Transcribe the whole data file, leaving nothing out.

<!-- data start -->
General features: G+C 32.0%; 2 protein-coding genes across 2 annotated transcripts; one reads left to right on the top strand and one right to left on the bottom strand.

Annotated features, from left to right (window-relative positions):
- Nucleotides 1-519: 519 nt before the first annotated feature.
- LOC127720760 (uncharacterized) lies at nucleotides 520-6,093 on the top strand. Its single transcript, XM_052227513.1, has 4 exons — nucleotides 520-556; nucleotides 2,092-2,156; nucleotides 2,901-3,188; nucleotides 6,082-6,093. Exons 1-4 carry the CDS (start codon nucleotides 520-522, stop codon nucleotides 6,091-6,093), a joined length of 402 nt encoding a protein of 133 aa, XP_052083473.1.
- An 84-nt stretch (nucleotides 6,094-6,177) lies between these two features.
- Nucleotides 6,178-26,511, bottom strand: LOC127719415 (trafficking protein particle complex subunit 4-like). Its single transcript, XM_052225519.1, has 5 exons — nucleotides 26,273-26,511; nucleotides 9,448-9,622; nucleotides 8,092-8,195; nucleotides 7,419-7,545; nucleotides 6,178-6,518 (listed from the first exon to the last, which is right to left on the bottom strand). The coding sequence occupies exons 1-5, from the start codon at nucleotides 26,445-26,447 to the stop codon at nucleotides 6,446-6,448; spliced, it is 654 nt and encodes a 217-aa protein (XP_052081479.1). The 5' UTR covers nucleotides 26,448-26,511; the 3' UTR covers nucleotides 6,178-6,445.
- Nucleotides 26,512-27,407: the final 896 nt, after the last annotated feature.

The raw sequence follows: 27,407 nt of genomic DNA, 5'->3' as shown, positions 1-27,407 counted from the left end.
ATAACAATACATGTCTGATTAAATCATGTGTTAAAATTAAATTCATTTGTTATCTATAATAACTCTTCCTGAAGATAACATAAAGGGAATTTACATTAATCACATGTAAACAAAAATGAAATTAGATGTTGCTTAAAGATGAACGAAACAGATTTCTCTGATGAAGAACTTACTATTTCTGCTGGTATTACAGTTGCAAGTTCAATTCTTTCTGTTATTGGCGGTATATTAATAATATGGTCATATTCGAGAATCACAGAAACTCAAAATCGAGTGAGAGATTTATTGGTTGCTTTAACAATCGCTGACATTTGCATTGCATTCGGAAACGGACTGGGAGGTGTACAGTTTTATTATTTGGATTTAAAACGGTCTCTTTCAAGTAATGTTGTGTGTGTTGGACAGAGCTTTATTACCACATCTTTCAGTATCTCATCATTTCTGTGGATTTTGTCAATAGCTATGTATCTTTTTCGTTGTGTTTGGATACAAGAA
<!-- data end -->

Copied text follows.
General features: G+C 32.0%; 2 protein-coding genes across 2 annotated transcripts; one reads left to right on the top strand and one right to left on the bottom strand.

Annotated features, from left to right (window-relative positions):
- Nucleotides 1-519: 519 nt before the first annotated feature.
- LOC127720760 (uncharacterized) lies at nucleotides 520-6,093 on the top strand. Its single transcript, XM_052227513.1, has 4 exons — nucleotides 520-556; nucleotides 2,092-2,156; nucleotides 2,901-3,188; nucleotides 6,082-6,093. Exons 1-4 carry the CDS (start codon nucleotides 520-522, stop codon nucleotides 6,091-6,093), a joined length of 402 nt encoding a protein of 133 aa, XP_052083473.1.
- An 84-nt stretch (nucleotides 6,094-6,177) lies between these two features.
- Nucleotides 6,178-26,511, bottom strand: LOC127719415 (trafficking protein particle complex subunit 4-like). Its single transcript, XM_052225519.1, has 5 exons — nucleotides 26,273-26,511; nucleotides 9,448-9,622; nucleotides 8,092-8,195; nucleotides 7,419-7,545; nucleotides 6,178-6,518 (listed from the first exon to the last, which is right to left on the bottom strand). The coding sequence occupies exons 1-5, from the start codon at nucleotides 26,445-26,447 to the stop codon at nucleotides 6,446-6,448; spliced, it is 654 nt and encodes a 217-aa protein (XP_052081479.1). The 5' UTR covers nucleotides 26,448-26,511; the 3' UTR covers nucleotides 6,178-6,445.
- Nucleotides 26,512-27,407: the final 896 nt, after the last annotated feature.

The raw sequence follows: 27,407 nt of genomic DNA, 5'->3' as shown, positions 1-27,407 counted from the left end.
ATAACAATACATGTCTGATTAAATCATGTGTTAAAATTAAATTCATTTGTTATCTATAATAACTCTTCCTGAAGATAACATAAAGGGAATTTACATTAATCACATGTAAACAAAAATGAAATTAGATGTTGCTTAAAGATGAACGAAACAGATTTCTCTGATGAAGAACTTACTATTTCTGCTGGTATTACAGTTGCAAGTTCAATTCTTTCTGTTATTGGCGGTATATTAATAATATGGTCATATTCGAGAATCACAGAAACTCAAAATCGAGTGAGAGATTTATTGGTTGCTTTAACAATCGCTGACATTTGCATTGCATTCGGAAACGGACTGGGAGGTGTACAGTTTTATTATTTGGATTTAAAACGGTCTCTTTCAAGTAATGTTGTGTGTGTTGGACAGAGCTTTATTACCACATCTTTCAGTATCTCATCATTTCTGTGGATTTTGTCAATAGCTATGTATCTTTTTCGTTGTGTTTGGATACAAGAA